From the monthly archives: "February 2014"
What's That Bug? does not endorse extermination

Subject: Weta bug?? In the Pilbara
Location: Tom Price
February 1, 2014 6:57 am
Hi. I work in Tom Price in the Pilbara region of Western Australia. I have seen this (what looks to be a female juvenile) weta walking around at night. But from all my research they are from New Zealand. .. can you tell me if they have been seen here before. None of the locals knew what it was…
Signature: Peta Louise

King Cricket

King Cricket

Dear Peta Louise,
Wetas and King Crickets belong to the family Anontostomatidae, and according to records posted to the Atlas of Living Australia, there are sightings from Pilbara.  While the Weta species found in New Zealand may be endemic and not found in Australia, there are representatives of the family in Australia where the common name King Cricket is used.  You can view some images of both female and male King Crickets,
Australostoma australasia,  on Aussie Pythons & Snakes.  You are correct that this is a female, but not necessarily a juvenile.  We also located a matching photo on FlickR.  Because they are large and formidable looking, King Crickets are often victims of Unnecessary Carnage.  We are tagging your submission as the Bug of the Month for February 2014.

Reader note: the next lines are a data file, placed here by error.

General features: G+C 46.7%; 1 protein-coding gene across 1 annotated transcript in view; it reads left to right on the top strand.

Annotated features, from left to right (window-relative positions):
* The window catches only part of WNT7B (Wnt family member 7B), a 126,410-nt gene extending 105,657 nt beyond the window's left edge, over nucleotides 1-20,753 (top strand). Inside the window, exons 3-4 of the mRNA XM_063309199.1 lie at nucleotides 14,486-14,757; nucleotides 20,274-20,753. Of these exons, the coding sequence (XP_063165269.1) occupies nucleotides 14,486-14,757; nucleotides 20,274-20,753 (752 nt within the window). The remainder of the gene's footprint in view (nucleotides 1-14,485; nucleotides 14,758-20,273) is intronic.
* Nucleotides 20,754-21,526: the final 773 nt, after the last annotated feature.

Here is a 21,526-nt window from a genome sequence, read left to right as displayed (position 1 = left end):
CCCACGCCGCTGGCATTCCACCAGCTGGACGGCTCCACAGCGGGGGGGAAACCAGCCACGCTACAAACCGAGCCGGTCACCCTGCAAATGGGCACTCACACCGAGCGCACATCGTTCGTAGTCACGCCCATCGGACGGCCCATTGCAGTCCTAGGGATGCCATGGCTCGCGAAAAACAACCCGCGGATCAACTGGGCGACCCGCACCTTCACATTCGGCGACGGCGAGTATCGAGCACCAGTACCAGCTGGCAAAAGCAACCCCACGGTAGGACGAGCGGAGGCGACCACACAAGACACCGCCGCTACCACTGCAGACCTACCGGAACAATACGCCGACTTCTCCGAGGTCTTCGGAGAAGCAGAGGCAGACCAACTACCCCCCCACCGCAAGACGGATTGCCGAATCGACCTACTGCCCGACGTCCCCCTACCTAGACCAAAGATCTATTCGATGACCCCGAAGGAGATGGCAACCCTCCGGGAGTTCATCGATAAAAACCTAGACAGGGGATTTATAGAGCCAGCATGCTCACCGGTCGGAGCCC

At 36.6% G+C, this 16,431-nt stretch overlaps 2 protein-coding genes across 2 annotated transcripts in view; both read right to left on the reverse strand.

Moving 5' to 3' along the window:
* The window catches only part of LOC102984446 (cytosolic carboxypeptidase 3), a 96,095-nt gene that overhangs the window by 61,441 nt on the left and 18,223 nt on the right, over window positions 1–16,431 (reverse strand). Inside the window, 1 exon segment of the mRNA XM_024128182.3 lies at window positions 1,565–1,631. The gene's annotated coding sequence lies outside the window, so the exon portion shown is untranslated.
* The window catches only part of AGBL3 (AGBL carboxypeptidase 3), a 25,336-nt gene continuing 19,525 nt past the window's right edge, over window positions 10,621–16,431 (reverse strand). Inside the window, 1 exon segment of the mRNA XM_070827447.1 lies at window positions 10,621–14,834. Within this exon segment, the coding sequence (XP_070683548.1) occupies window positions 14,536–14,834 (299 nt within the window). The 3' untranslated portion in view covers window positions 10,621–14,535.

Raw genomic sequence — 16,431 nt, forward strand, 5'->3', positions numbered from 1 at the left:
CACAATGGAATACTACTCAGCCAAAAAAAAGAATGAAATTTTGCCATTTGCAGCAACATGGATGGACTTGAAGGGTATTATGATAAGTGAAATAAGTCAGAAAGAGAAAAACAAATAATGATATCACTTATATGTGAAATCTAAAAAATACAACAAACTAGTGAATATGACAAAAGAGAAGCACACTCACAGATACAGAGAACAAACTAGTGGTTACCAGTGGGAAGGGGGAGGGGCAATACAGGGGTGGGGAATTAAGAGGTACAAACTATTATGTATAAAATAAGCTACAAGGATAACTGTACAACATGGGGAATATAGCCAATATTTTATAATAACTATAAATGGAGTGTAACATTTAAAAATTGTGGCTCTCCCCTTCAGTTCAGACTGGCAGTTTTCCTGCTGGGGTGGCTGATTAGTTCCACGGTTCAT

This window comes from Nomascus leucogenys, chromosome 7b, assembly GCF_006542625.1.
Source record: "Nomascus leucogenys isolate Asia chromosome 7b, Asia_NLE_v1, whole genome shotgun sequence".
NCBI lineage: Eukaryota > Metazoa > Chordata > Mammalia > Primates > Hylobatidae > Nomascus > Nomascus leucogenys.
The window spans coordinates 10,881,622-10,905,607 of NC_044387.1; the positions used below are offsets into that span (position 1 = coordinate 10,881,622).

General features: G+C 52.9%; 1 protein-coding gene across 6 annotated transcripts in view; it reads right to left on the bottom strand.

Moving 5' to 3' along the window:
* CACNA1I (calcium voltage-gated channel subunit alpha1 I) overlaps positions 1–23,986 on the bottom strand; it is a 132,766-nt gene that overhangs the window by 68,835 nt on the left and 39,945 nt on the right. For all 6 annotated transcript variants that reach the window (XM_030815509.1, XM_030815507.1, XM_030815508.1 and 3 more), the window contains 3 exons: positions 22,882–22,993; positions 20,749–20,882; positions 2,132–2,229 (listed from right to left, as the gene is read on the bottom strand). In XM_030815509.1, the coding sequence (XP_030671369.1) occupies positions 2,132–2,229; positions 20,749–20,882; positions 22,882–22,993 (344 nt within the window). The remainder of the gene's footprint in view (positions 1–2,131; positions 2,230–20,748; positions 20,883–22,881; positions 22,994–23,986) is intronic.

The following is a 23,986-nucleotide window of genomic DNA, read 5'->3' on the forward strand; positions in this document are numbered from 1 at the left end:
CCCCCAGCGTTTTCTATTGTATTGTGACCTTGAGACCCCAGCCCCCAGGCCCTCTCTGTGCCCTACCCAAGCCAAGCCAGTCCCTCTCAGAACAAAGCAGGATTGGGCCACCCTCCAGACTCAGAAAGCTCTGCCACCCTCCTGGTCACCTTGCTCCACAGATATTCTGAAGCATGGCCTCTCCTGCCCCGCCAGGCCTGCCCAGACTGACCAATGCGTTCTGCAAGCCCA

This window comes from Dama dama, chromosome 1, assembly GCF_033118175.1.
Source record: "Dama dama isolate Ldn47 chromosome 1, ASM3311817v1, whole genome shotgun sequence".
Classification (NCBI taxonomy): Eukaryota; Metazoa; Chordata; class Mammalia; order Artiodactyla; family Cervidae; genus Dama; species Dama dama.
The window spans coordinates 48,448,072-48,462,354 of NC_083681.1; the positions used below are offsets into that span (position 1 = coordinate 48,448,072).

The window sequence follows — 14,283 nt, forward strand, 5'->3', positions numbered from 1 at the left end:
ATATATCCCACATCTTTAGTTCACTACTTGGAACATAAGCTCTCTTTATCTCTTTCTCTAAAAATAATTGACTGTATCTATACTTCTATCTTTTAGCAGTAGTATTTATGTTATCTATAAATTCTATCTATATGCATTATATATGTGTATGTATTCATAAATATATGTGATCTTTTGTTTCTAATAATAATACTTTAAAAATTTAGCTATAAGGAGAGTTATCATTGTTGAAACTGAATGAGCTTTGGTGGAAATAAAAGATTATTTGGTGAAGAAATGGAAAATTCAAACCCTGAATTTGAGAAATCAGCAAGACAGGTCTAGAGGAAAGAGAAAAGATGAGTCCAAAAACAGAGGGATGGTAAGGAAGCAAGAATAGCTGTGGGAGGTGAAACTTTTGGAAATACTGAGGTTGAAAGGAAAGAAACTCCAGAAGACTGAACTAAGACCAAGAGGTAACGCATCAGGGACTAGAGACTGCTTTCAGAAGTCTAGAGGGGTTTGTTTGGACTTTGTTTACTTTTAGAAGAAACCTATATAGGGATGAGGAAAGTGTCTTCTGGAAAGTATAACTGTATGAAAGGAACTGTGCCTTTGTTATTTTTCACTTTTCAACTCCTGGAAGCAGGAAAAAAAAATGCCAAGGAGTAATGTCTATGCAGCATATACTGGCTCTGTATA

What's That Bug? does not endorse extermination

Subject: Please identify
Location: NW Arkansas, USA
January 31, 2014 9:59 pm
This bug has wings and a proboscis thingy that it “bit” me with. The bite didn’t itch, it stung and hurt. I’ve lived in several states and never seen it before.
Signature: Thanks for your help, Amy

Assassin Bug

Assassin Bug

Hi Amy,
You were bitten by an Assassin Bug in the genus
ZelusWhile the bite is reported to be painful and the effects last several days, there will be no lasting harm to you.  Assassin Bugs are important predators that occasionally find their way indoors.

What's That Bug? does not endorse extermination